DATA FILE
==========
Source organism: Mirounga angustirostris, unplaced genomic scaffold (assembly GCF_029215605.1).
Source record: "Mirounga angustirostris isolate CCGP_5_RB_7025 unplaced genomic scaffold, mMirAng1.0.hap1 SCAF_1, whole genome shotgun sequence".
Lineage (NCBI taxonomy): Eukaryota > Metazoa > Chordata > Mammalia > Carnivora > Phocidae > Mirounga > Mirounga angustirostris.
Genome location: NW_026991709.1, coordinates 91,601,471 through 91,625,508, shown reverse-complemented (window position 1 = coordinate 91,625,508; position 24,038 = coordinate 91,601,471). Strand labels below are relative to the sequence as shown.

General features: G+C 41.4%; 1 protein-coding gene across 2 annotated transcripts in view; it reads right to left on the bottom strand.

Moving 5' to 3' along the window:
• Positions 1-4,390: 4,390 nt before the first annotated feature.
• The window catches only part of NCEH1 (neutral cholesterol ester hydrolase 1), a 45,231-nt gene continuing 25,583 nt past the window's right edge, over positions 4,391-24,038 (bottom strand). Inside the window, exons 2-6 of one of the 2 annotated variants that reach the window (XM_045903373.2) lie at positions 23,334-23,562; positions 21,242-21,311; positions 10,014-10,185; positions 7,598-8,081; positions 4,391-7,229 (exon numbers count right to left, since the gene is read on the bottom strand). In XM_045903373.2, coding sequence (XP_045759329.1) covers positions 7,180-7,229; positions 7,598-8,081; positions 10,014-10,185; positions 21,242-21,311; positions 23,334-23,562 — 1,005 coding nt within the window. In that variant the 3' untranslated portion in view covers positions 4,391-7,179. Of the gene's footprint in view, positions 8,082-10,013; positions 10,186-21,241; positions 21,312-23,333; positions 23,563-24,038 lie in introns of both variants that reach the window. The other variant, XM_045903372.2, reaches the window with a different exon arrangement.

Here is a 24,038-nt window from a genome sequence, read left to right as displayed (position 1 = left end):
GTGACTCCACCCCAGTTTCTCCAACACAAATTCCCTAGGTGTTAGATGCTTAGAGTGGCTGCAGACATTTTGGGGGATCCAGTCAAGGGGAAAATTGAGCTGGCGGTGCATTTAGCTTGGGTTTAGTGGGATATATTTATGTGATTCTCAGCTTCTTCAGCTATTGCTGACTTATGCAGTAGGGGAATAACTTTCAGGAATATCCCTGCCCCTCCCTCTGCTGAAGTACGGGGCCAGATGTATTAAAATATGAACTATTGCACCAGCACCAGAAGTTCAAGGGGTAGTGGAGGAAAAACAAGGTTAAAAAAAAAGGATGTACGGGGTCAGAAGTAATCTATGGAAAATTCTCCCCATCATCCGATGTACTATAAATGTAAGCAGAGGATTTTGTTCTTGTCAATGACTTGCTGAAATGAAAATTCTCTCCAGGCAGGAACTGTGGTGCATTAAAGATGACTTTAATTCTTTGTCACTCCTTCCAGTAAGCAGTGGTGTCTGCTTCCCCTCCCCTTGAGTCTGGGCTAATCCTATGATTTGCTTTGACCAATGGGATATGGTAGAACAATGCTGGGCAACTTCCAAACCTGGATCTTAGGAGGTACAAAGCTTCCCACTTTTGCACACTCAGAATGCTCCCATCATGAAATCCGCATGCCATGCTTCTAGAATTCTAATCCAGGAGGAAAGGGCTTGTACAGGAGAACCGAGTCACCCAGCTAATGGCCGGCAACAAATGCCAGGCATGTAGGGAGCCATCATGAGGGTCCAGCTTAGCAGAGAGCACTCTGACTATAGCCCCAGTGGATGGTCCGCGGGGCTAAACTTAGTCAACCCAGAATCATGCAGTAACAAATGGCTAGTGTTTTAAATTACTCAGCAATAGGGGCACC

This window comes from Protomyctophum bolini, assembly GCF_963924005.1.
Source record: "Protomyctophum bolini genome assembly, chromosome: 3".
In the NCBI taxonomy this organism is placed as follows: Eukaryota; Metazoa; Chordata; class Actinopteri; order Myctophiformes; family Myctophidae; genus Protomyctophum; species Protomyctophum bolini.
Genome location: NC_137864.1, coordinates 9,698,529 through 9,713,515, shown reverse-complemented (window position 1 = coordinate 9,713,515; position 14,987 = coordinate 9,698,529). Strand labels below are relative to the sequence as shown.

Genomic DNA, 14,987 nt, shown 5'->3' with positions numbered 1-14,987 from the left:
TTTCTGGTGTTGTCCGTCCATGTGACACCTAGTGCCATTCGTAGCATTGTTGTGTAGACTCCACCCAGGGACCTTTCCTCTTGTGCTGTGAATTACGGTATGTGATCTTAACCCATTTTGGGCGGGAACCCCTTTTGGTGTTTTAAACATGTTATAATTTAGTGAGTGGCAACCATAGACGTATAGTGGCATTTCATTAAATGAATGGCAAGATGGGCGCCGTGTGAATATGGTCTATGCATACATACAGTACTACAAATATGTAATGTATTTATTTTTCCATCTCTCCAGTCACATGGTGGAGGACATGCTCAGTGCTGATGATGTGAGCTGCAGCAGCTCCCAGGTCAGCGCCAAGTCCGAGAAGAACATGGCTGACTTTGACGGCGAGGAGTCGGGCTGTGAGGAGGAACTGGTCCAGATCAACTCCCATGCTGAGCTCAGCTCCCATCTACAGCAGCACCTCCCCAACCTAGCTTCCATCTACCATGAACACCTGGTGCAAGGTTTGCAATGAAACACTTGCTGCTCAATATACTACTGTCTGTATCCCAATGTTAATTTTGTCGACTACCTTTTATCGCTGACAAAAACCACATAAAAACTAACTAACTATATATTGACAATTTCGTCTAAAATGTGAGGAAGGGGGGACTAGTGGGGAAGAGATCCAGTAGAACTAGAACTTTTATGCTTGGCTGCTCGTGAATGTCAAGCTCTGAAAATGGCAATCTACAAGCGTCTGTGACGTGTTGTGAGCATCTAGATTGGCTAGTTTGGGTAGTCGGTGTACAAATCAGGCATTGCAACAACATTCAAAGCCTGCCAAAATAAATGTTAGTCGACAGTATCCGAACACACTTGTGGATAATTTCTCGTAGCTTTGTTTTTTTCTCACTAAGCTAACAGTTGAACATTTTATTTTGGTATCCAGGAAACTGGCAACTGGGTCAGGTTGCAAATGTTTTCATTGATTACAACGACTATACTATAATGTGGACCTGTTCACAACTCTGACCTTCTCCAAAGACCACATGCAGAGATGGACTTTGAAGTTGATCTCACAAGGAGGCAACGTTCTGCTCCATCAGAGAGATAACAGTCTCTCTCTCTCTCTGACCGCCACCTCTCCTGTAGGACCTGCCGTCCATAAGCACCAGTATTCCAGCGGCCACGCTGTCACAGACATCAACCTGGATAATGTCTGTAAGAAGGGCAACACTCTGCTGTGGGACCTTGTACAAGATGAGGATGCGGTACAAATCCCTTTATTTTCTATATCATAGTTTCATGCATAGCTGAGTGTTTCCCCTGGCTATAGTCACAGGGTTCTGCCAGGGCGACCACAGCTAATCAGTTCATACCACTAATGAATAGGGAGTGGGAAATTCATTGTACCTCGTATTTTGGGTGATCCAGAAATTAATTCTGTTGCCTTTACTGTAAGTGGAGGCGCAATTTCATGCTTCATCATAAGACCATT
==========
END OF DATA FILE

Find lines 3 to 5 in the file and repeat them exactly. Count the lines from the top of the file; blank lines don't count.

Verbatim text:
Lineage (NCBI taxonomy): Eukaryota > Metazoa > Chordata > Mammalia > Carnivora > Phocidae > Mirounga > Mirounga angustirostris.
Genome location: NW_026991709.1, coordinates 91,601,471 through 91,625,508, shown reverse-complemented (window position 1 = coordinate 91,625,508; position 24,038 = coordinate 91,601,471). Strand labels below are relative to the sequence as shown.

General features: G+C 41.4%; 1 protein-coding gene across 2 annotated transcripts in view; it reads right to left on the bottom strand.